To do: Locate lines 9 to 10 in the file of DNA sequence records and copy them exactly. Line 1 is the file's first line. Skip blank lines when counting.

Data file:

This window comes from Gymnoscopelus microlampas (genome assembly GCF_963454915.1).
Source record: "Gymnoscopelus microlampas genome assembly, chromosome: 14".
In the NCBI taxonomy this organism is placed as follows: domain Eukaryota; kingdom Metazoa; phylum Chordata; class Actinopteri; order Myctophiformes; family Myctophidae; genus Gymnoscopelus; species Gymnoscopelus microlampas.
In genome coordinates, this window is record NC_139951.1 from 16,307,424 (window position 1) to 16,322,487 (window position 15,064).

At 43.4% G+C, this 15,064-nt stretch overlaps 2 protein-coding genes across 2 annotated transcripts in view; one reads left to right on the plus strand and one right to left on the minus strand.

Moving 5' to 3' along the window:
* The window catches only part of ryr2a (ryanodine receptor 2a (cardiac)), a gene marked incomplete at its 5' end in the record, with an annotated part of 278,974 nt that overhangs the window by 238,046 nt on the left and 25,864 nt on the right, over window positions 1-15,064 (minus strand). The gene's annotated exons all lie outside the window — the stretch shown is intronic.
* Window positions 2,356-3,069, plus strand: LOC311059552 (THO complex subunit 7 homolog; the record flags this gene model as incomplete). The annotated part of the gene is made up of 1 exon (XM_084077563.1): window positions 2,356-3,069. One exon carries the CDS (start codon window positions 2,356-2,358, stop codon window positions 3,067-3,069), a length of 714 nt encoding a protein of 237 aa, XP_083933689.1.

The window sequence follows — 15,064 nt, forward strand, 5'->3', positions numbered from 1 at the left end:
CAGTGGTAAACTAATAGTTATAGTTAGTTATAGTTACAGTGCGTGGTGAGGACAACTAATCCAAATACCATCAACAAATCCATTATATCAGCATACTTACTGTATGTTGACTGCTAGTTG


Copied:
The window sequence follows — 15,064 nt, forward strand, 5'->3', positions numbered from 1 at the left end:
CAGTGGTAAACTAATAGTTATAGTTAGTTATAGTTACAGTGCGTGGTGAGGACAACTAATCCAAATACCATCAACAAATCCATTATATCAGCATACTTACTGTATGTTGACTGCTAGTTG